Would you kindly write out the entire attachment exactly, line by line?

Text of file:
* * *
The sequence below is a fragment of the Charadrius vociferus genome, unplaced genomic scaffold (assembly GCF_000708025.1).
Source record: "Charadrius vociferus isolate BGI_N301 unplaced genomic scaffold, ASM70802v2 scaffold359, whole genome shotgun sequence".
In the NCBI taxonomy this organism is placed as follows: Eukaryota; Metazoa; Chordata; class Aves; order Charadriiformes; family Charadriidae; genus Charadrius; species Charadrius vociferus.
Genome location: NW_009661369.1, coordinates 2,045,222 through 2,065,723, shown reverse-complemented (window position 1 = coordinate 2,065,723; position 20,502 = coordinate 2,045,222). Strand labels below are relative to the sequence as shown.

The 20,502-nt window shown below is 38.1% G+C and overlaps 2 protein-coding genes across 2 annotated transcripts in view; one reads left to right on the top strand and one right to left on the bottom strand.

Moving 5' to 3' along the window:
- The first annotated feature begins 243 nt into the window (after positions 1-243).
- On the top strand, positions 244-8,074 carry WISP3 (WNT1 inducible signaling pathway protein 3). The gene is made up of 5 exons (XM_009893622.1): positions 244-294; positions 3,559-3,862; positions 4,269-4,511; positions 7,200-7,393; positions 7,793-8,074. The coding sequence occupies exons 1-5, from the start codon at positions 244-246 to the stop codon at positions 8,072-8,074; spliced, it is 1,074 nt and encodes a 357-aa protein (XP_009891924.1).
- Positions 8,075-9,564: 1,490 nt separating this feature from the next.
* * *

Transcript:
The sequence below is a fragment of the Charadrius vociferus genome, unplaced genomic scaffold (assembly GCF_000708025.1).
Source record: "Charadrius vociferus isolate BGI_N301 unplaced genomic scaffold, ASM70802v2 scaffold359, whole genome shotgun sequence".
In the NCBI taxonomy this organism is placed as follows: Eukaryota; Metazoa; Chordata; class Aves; order Charadriiformes; family Charadriidae; genus Charadrius; species Charadrius vociferus.
Genome location: NW_009661369.1, coordinates 2,045,222 through 2,065,723, shown reverse-complemented (window position 1 = coordinate 2,065,723; position 20,502 = coordinate 2,045,222). Strand labels below are relative to the sequence as shown.

The 20,502-nt window shown below is 38.1% G+C and overlaps 2 protein-coding genes across 2 annotated transcripts in view; one reads left to right on the top strand and one right to left on the bottom strand.

Moving 5' to 3' along the window:
- The first annotated feature begins 243 nt into the window (after positions 1-243).
- On the top strand, positions 244-8,074 carry WISP3 (WNT1 inducible signaling pathway protein 3). The gene is made up of 5 exons (XM_009893622.1): positions 244-294; positions 3,559-3,862; positions 4,269-4,511; positions 7,200-7,393; positions 7,793-8,074. The coding sequence occupies exons 1-5, from the start codon at positions 244-246 to the stop codon at positions 8,072-8,074; spliced, it is 1,074 nt and encodes a 357-aa protein (XP_009891924.1).
- Positions 8,075-9,564: 1,490 nt separating this feature from the next.